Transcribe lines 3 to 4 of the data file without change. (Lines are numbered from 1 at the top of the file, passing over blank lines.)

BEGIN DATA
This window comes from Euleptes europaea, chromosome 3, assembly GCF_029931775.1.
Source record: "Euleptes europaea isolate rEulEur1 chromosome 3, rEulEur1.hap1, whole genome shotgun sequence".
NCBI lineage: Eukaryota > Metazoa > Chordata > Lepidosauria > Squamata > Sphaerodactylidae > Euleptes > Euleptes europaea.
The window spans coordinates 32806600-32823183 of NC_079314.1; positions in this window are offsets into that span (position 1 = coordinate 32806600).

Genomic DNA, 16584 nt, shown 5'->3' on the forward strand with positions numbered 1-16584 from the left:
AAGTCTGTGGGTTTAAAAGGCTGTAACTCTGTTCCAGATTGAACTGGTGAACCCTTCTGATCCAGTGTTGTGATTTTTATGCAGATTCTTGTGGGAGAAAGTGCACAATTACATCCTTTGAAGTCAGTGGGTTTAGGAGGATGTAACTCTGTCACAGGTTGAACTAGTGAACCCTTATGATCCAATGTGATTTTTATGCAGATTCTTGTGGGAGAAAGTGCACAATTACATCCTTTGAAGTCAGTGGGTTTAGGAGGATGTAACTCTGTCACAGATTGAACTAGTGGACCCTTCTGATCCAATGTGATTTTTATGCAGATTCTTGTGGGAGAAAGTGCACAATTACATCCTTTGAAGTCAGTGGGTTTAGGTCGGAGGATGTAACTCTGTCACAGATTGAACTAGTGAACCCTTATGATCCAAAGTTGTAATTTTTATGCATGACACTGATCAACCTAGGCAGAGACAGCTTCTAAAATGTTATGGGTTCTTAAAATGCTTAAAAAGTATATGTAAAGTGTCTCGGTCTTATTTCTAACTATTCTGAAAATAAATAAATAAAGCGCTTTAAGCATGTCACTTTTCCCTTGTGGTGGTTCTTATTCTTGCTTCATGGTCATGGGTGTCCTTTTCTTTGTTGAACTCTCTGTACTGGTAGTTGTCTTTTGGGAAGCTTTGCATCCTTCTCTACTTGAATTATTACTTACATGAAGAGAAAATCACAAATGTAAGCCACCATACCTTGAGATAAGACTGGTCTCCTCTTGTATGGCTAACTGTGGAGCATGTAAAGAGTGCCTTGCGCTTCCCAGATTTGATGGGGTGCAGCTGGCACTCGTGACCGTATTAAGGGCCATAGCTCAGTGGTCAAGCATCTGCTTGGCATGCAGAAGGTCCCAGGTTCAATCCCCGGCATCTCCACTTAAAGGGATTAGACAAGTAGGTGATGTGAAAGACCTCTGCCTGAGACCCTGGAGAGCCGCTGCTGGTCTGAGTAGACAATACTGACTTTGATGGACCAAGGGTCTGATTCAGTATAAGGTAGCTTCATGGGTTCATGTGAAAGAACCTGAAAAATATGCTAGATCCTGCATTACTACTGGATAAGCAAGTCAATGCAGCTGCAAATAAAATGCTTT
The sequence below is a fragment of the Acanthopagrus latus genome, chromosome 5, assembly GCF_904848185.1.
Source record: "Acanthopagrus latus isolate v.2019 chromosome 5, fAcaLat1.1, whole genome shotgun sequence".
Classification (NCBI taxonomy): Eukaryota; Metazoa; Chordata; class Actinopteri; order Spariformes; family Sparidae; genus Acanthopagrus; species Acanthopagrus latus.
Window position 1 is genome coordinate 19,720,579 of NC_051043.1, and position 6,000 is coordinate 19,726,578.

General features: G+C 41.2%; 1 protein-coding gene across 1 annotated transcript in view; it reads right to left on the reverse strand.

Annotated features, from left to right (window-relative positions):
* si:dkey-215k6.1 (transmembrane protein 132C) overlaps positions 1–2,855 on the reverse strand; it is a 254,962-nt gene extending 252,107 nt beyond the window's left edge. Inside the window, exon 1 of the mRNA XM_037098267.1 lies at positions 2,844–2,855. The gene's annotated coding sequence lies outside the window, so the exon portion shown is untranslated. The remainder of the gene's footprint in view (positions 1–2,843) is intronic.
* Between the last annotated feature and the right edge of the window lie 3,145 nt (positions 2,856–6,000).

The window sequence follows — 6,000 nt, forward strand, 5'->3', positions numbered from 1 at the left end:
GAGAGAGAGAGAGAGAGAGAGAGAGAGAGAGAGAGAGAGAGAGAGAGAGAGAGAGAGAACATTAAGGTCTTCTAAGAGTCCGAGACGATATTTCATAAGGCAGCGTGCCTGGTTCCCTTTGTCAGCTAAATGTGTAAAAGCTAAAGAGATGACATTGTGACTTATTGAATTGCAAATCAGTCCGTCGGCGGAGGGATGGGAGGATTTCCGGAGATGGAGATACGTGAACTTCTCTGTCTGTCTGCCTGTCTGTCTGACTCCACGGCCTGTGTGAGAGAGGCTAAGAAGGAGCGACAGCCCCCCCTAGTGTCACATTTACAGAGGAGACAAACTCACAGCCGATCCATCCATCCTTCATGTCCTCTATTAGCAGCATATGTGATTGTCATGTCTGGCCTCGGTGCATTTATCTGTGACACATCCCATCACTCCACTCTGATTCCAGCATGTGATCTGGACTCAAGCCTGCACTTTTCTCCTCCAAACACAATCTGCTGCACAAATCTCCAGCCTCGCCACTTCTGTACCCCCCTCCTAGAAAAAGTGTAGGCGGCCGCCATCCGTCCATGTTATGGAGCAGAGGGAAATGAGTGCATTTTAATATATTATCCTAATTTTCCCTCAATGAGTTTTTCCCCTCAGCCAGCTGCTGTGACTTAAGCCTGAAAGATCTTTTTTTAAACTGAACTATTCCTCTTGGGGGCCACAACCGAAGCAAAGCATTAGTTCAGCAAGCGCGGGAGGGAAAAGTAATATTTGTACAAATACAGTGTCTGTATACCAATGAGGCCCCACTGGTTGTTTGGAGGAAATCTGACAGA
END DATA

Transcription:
NCBI lineage: Eukaryota > Metazoa > Chordata > Lepidosauria > Squamata > Sphaerodactylidae > Euleptes > Euleptes europaea.
The window spans coordinates 32806600-32823183 of NC_079314.1; positions in this window are offsets into that span (position 1 = coordinate 32806600).